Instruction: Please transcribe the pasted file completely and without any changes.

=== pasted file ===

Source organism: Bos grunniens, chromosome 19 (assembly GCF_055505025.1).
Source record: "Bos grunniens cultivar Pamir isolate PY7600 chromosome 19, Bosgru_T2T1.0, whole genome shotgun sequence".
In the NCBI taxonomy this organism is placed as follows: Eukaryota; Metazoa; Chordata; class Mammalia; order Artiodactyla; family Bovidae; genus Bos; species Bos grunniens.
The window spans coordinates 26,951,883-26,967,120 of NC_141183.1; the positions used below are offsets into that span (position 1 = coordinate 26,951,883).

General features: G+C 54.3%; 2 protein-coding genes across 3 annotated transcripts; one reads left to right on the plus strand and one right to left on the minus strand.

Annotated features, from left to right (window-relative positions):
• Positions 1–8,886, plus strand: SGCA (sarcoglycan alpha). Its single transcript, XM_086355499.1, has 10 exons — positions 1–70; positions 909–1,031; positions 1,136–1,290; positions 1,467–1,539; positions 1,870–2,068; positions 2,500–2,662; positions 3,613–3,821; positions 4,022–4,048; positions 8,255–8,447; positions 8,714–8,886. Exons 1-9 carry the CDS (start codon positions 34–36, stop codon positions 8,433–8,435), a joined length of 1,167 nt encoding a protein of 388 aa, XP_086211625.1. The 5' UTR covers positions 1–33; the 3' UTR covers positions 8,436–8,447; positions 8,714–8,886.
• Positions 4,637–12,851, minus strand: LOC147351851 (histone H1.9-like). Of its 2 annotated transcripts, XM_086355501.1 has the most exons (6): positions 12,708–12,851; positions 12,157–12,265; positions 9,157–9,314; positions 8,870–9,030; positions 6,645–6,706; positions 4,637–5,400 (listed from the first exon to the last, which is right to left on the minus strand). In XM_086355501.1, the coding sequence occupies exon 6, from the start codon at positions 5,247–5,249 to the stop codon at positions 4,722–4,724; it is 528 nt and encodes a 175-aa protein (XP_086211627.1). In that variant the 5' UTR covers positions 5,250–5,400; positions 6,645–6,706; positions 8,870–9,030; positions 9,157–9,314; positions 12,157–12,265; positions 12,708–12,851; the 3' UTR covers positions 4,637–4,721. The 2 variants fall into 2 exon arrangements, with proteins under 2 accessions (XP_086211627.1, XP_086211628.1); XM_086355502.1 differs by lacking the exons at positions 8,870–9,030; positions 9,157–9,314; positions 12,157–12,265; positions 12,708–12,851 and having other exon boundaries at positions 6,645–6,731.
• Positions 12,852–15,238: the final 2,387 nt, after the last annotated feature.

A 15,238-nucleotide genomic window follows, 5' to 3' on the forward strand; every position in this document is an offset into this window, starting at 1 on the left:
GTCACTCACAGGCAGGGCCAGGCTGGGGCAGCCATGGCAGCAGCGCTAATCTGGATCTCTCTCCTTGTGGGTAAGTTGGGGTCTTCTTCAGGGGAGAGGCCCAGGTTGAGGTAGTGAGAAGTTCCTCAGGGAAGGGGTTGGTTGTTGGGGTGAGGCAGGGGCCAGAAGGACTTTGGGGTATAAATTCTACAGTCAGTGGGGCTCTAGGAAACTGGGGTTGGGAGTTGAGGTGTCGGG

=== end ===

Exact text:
Source organism: Bos grunniens, chromosome 19 (assembly GCF_055505025.1).
Source record: "Bos grunniens cultivar Pamir isolate PY7600 chromosome 19, Bosgru_T2T1.0, whole genome shotgun sequence".
In the NCBI taxonomy this organism is placed as follows: Eukaryota; Metazoa; Chordata; class Mammalia; order Artiodactyla; family Bovidae; genus Bos; species Bos grunniens.
The window spans coordinates 26,951,883-26,967,120 of NC_141183.1; the positions used below are offsets into that span (position 1 = coordinate 26,951,883).

General features: G+C 54.3%; 2 protein-coding genes across 3 annotated transcripts; one reads left to right on the plus strand and one right to left on the minus strand.

Annotated features, from left to right (window-relative positions):
• Positions 1–8,886, plus strand: SGCA (sarcoglycan alpha). Its single transcript, XM_086355499.1, has 10 exons — positions 1–70; positions 909–1,031; positions 1,136–1,290; positions 1,467–1,539; positions 1,870–2,068; positions 2,500–2,662; positions 3,613–3,821; positions 4,022–4,048; positions 8,255–8,447; positions 8,714–8,886. Exons 1-9 carry the CDS (start codon positions 34–36, stop codon positions 8,433–8,435), a joined length of 1,167 nt encoding a protein of 388 aa, XP_086211625.1. The 5' UTR covers positions 1–33; the 3' UTR covers positions 8,436–8,447; positions 8,714–8,886.
• Positions 4,637–12,851, minus strand: LOC147351851 (histone H1.9-like). Of its 2 annotated transcripts, XM_086355501.1 has the most exons (6): positions 12,708–12,851; positions 12,157–12,265; positions 9,157–9,314; positions 8,870–9,030; positions 6,645–6,706; positions 4,637–5,400 (listed from the first exon to the last, which is right to left on the minus strand). In XM_086355501.1, the coding sequence occupies exon 6, from the start codon at positions 5,247–5,249 to the stop codon at positions 4,722–4,724; it is 528 nt and encodes a 175-aa protein (XP_086211627.1). In that variant the 5' UTR covers positions 5,250–5,400; positions 6,645–6,706; positions 8,870–9,030; positions 9,157–9,314; positions 12,157–12,265; positions 12,708–12,851; the 3' UTR covers positions 4,637–4,721. The 2 variants fall into 2 exon arrangements, with proteins under 2 accessions (XP_086211627.1, XP_086211628.1); XM_086355502.1 differs by lacking the exons at positions 8,870–9,030; positions 9,157–9,314; positions 12,157–12,265; positions 12,708–12,851 and having other exon boundaries at positions 6,645–6,731.
• Positions 12,852–15,238: the final 2,387 nt, after the last annotated feature.

A 15,238-nucleotide genomic window follows, 5' to 3' on the forward strand; every position in this document is an offset into this window, starting at 1 on the left:
GTCACTCACAGGCAGGGCCAGGCTGGGGCAGCCATGGCAGCAGCGCTAATCTGGATCTCTCTCCTTGTGGGTAAGTTGGGGTCTTCTTCAGGGGAGAGGCCCAGGTTGAGGTAGTGAGAAGTTCCTCAGGGAAGGGGTTGGTTGTTGGGGTGAGGCAGGGGCCAGAAGGACTTTGGGGTATAAATTCTACAGTCAGTGGGGCTCTAGGAAACTGGGGTTGGGAGTTGAGGTGTCGGG